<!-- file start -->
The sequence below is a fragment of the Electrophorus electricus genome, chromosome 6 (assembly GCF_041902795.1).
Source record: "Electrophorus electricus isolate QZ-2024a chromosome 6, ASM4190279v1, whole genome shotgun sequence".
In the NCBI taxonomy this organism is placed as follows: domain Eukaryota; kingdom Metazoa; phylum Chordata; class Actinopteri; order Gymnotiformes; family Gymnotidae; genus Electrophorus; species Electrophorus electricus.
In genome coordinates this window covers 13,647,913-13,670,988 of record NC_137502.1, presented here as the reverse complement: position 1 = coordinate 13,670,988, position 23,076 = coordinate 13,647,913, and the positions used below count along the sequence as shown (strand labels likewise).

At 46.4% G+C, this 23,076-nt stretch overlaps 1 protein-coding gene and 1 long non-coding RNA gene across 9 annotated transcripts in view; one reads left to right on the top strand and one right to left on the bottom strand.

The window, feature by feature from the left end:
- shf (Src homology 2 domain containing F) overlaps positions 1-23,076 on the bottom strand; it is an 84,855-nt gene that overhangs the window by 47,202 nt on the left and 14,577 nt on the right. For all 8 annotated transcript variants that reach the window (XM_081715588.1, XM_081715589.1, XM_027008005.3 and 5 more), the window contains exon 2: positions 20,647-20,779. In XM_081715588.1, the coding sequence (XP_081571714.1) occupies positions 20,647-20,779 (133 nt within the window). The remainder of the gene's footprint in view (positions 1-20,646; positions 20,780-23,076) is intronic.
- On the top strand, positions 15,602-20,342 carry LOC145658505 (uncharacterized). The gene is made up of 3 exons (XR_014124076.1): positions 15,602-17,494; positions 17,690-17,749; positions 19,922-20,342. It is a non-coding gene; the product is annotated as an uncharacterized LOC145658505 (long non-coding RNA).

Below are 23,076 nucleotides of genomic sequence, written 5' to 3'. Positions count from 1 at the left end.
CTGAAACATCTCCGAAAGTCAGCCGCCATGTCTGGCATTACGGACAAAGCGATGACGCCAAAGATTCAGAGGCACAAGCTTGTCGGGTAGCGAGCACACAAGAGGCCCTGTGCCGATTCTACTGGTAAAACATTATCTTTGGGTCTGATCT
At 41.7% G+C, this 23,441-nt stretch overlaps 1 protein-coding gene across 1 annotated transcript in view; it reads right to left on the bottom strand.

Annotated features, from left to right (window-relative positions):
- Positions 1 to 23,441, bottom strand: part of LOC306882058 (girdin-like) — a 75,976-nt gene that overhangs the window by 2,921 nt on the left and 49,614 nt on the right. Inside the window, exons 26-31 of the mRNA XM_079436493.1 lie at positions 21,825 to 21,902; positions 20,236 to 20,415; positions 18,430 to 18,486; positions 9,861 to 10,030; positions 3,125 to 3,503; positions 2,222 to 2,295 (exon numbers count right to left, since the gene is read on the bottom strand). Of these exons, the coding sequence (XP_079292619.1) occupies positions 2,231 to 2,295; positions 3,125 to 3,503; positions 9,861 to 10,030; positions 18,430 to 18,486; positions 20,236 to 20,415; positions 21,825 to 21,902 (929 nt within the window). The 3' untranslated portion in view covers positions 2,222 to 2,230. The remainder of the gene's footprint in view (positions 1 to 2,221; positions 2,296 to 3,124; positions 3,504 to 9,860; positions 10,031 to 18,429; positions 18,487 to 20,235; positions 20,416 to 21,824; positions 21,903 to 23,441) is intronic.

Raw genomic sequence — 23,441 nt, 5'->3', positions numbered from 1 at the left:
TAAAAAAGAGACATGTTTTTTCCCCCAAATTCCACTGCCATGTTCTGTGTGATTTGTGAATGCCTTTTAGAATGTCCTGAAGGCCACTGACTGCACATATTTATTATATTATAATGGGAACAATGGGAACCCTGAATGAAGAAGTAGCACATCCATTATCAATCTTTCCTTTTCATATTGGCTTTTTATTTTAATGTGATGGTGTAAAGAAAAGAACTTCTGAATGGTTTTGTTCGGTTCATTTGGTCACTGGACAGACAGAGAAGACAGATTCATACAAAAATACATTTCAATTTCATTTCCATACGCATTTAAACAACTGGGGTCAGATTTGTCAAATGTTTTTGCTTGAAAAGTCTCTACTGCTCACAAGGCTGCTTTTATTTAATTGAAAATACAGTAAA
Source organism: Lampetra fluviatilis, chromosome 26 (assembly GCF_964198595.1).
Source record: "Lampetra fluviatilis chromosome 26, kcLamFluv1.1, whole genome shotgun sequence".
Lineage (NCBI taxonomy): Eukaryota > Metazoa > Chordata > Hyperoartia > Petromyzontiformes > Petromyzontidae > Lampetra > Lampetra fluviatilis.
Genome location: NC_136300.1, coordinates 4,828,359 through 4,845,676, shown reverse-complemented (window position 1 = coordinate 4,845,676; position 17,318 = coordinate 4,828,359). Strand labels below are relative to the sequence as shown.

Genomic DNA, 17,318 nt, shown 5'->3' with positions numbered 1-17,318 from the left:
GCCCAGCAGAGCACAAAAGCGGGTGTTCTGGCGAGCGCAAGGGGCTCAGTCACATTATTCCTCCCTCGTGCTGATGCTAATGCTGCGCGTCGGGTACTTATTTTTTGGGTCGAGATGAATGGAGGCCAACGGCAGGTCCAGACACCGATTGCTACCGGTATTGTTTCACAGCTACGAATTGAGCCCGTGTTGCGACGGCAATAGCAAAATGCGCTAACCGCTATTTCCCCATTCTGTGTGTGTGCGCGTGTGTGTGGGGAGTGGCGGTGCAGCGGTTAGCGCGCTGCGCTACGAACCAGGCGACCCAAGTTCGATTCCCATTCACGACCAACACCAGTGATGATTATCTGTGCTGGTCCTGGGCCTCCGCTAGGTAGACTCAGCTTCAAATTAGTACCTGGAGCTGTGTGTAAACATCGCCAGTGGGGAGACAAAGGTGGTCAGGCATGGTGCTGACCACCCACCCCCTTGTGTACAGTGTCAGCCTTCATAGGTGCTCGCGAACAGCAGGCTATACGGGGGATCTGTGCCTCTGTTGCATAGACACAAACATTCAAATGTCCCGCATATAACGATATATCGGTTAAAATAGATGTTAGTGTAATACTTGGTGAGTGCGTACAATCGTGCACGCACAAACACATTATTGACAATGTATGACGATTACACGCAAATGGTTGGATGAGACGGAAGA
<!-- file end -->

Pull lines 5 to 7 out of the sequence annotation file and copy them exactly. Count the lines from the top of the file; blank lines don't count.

At 46.4% G+C, this 23,076-nt stretch overlaps 1 protein-coding gene and 1 long non-coding RNA gene across 9 annotated transcripts in view; one reads left to right on the top strand and one right to left on the bottom strand.

The window, feature by feature from the left end:
- shf (Src homology 2 domain containing F) overlaps positions 1-23,076 on the bottom strand; it is an 84,855-nt gene that overhangs the window by 47,202 nt on the left and 14,577 nt on the right. For all 8 annotated transcript variants that reach the window (XM_081715588.1, XM_081715589.1, XM_027008005.3 and 5 more), the window contains exon 2: positions 20,647-20,779. In XM_081715588.1, the coding sequence (XP_081571714.1) occupies positions 20,647-20,779 (133 nt within the window). The remainder of the gene's footprint in view (positions 1-20,646; positions 20,780-23,076) is intronic.